Write about what you know? What do I know after thirty years of marriage?
Everyone says: write about what you know. The trouble is the answer to the question, what do I know?
I suppose I know about being married.
We celebrated thirty years of being married last week. When you say it aloud it sounds like a long time but truthfully it passed in a head rush of coping.
First there was Pat’s job – lorry driver. It is not a 9 to 5 job. Or a five day a week job. At it’s worst, it became a two evenings out of a fortnight at home and one complete day (when we were lucky).
The knock on effect of his job was learning to cope with being pregnant and constant morning sickness, then one child, then two. When Niall was born, Pat was working on the continent and often we didn’t see him for weeks. I made the best of those days he was with us.
The next coping bit evolved from discovering I had a chronic asthmatic baby son.
For the first four years of his life he, and I, lived in dread of a sniffle developing into a wheeze, or an attack.
I rebelled at this point and decided I could continue with a life of steroids, pills, nebulizers etc or I could learn as much as I could and find a way to make his and my life easier. It wasn’t easy for his older sister either but she proved to be made of stern stuff and rarely was ill or sick.
The solution came from a doctor with a calling.
Dr. Carson, drew up a plan which involved getting him as strong as possible , building a strong immune system to help his body fight back. It wasn’t easy as we discovered when he was allergy tested.
He was allergic to a lot. Also there was a strong history of asthma on my husbands side of the family which was another contribution to this fight.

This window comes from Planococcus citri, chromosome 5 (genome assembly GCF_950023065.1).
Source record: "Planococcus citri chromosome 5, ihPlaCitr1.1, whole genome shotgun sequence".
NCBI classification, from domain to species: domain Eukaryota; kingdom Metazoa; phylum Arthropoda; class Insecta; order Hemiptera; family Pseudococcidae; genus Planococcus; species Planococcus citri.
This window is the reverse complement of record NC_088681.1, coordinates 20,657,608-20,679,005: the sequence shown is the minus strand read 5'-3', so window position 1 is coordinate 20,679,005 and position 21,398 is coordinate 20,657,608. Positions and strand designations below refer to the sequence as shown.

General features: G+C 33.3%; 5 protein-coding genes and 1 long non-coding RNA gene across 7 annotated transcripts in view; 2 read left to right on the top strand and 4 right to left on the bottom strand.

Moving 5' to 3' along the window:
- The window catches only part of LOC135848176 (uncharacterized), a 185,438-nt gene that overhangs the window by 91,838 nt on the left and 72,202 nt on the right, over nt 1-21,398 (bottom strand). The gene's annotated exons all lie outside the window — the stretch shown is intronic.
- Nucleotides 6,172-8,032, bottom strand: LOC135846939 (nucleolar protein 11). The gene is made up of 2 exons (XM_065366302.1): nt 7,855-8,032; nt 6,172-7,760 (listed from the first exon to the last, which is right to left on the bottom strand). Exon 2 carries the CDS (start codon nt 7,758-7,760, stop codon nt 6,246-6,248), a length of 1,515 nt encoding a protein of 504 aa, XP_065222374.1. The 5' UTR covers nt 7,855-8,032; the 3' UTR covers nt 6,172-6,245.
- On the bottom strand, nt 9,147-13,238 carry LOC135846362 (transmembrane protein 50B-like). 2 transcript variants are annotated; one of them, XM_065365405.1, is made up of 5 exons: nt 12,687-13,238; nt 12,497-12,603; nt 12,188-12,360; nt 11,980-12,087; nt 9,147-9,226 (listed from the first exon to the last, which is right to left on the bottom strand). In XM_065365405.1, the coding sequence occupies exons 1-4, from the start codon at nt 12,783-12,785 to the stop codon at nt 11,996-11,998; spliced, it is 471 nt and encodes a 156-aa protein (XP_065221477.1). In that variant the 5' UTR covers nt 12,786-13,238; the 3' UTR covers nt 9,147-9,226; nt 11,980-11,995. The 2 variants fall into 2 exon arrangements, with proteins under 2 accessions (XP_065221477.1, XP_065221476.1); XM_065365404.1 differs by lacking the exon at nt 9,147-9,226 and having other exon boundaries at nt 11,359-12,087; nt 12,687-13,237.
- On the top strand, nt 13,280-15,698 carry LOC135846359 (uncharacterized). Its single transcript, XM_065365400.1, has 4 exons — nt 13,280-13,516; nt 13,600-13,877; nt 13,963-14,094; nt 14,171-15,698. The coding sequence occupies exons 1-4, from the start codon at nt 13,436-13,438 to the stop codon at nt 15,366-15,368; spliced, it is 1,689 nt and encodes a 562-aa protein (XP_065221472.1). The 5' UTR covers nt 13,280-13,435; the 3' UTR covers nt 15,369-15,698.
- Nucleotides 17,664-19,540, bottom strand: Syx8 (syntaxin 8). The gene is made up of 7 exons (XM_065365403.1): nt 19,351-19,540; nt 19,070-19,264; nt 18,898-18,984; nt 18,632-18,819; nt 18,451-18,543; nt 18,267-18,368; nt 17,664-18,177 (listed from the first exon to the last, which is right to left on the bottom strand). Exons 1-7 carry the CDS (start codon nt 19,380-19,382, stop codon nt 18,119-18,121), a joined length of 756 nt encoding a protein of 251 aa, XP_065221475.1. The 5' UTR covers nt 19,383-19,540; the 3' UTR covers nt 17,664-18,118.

A dirty carpet could leave him vomiting. Mould would start him wheezing. Certain E numbers would lead to a violent attack. So we lived the life of the cave man, no processed food, loads of swimming, exercise and fresh air.
Happy to say he was never hospitalised and he did get stronger. Turned into an athlete, who played every sport he could, eventually settled on athletics was running great times until life kicked him again, epilepsy, which ended his athletic career but he fought back and became a fitness trainer.
Sara didn’t escape either she had a rough time at school but in true Sara fashion turned her life from being a victim to being a champion and I am really proud of all she has achieved.
After fourteen years of crazy marriage life, Pat changed jobs. I got a job and life settled down to a strange routine as he was suddenly around and involved in everything. It was tough for him in the begining as the two kids always came to me with a problem, out of habit but gradually that has changed.
Looking back on the last thirty years has made me realise that we packed two types of marriage into those thirty years but having worked our way through it makes me realise that we were lucky, we had no time to bicker or quarrel we simply did our best and kept talking as much as we could. It’s still true today, we don’t bicker or fight . If one of us has a problem the other is non judgemental but offers support and advice.
When Mum was sick and I was at a low point I visited a woman who didn’t claim to be a medium or spiritualist but simply was here to help if she could. Pat, as usual hid his sceptisim at this visit but when I returned smiling and crying he too was amazed at all she had revealed to me. Simply truths about my past and present and above all she gave me hope for the future.
When he asked what she said about him, I couldn’t help but smile. “You married your soul mate, your best friend, you are one of the lucky few” were her words.
My reply, as all women will understand, was a censored version, “I married my soul mate. I did great.” I told him.
Deep down I know it is true and whatever else is thrown at me, I know we will cope together.